In 1978 the Research Institute of Organic Agriculture (FiBL) started a long-term experiment in Switzerland comparing organic and conventional farming, now widely known as the DOK trial, which is still running. The findings of this experiment were published in Science in 2002 (Mäder et al., 2002) with a big response in the scientific world. The results show the potential and advantages of organic farming regarding resource efficiency, ecosystem functioning and soil fertility while maintaining a high production level. Organic agriculture could thus be a promising option for sustainable agricultural intensification in the South. A decision was made to start a project similar to the DOK trial in tropical countries, to provide solid agronomic and socio-economic data on the performance of major agriculture production systems in a long-term scope and to bring the discussion about the risks and benefits of organic farming in developing tropical countries to a rational level.
The overall goal of the SysCom program is "Enhanced know-how on potentials and limitations of different agricultural production systems in three tropical countries contributes to sustainable agriculture". The goal can be reached by accomplishing the following two outcomes:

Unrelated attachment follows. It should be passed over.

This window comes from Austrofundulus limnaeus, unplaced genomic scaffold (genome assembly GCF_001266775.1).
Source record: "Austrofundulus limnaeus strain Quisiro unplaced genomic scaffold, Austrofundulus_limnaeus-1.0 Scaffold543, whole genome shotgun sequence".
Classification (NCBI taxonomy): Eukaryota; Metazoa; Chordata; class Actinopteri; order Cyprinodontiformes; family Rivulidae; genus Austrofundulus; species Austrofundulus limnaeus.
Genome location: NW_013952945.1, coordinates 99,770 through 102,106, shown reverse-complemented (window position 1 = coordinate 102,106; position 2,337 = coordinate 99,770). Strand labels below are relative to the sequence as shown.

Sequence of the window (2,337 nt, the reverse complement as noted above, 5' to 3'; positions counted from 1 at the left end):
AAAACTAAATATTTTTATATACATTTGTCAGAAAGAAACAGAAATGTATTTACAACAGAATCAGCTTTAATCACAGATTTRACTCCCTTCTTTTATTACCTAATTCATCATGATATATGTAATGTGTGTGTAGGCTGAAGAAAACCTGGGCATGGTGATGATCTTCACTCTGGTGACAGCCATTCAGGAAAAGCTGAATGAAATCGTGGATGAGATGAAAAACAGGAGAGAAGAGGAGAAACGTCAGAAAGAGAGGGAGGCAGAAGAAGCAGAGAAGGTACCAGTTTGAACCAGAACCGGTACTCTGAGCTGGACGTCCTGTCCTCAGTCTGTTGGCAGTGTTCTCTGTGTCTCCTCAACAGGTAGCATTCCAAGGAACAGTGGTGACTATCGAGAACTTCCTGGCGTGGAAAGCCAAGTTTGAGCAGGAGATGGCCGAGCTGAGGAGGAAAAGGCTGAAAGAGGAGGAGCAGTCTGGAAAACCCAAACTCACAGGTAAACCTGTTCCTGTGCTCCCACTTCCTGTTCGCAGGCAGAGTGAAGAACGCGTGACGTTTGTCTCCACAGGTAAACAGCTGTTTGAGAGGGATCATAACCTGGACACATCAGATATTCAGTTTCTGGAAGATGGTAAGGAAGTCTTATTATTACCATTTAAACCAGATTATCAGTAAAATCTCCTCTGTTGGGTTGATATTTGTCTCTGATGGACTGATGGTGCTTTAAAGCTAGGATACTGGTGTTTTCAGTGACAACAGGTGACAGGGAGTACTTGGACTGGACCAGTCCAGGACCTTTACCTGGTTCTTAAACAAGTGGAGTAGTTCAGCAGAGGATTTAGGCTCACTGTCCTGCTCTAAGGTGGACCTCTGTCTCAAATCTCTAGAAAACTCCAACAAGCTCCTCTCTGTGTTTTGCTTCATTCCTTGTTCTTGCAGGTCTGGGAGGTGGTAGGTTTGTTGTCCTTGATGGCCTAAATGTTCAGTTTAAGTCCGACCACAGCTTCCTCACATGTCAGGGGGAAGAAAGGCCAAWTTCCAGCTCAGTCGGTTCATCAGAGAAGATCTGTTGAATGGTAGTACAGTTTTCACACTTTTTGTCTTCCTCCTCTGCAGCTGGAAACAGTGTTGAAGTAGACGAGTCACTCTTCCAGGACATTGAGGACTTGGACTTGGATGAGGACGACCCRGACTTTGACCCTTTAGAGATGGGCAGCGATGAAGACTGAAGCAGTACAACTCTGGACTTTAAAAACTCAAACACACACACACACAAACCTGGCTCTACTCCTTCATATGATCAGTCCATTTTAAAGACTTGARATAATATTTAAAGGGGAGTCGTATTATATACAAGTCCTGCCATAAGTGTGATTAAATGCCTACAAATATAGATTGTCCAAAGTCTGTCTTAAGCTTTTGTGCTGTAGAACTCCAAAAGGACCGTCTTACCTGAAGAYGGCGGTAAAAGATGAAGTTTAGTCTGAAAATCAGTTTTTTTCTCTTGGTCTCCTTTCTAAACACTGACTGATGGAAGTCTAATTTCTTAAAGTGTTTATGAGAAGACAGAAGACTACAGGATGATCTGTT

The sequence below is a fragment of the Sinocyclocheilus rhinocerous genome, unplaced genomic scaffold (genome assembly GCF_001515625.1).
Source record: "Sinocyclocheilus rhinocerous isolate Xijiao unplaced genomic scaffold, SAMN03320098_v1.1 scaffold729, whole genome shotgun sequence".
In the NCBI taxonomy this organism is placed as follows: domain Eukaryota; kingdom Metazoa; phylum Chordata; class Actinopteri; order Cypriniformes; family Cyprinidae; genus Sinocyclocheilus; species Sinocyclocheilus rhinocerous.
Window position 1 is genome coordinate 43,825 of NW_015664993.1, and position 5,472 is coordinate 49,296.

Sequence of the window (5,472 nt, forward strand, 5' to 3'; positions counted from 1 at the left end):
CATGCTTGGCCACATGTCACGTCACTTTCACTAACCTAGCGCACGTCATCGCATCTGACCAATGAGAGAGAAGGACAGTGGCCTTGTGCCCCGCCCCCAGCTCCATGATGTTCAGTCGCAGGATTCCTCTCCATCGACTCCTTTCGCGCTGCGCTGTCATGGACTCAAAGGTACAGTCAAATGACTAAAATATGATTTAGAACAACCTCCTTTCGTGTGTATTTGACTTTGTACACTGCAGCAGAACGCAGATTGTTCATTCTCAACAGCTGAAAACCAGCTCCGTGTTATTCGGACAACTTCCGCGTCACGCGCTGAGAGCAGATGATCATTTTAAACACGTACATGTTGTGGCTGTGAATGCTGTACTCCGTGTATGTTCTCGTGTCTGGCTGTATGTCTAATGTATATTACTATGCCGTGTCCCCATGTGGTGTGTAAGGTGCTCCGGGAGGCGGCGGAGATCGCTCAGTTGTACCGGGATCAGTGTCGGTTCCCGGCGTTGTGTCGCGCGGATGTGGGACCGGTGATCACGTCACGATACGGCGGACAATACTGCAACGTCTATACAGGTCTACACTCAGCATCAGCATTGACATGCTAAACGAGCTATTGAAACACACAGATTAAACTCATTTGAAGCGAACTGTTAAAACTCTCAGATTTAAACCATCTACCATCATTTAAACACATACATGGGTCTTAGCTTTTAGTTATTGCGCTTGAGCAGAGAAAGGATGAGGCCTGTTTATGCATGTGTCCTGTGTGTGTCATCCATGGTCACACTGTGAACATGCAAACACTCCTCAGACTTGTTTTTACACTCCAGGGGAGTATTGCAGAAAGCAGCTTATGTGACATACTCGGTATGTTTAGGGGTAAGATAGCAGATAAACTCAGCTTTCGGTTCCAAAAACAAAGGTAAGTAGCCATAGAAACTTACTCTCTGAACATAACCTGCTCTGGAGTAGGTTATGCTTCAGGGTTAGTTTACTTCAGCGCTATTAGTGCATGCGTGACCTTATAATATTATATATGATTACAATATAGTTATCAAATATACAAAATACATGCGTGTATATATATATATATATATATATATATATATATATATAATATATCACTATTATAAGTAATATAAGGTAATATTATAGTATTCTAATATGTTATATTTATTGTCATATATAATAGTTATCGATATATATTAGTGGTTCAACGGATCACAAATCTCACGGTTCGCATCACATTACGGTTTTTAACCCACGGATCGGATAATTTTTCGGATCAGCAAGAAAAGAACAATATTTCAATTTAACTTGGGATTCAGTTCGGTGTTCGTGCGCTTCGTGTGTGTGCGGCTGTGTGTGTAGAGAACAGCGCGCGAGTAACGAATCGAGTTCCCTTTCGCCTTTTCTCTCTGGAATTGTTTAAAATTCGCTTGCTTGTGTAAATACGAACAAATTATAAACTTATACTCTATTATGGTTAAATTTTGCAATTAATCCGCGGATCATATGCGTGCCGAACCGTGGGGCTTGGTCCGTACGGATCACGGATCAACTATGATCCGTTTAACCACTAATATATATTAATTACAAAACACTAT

- Program Outcome 1: "Science-based know-how on the comparative performance of organic and conventional agricultural production systems in different agro-ecological regions in the tropics (India, Kenya and Bolivia) is made available and taken up by the stakeholders." This outcome will contribute to establishing a scientific base for organic agriculture in developing countries on the basis of the existing long-term experiments (LTE).
- Program Outcome 2: "Sustainable agricultural production systems in project areas are fostered through participatory development of innovations addressing bottlenecks and by improved capacities of partner institutions." This outcome includes the participatory on-farm research (POR) and capacity building activities.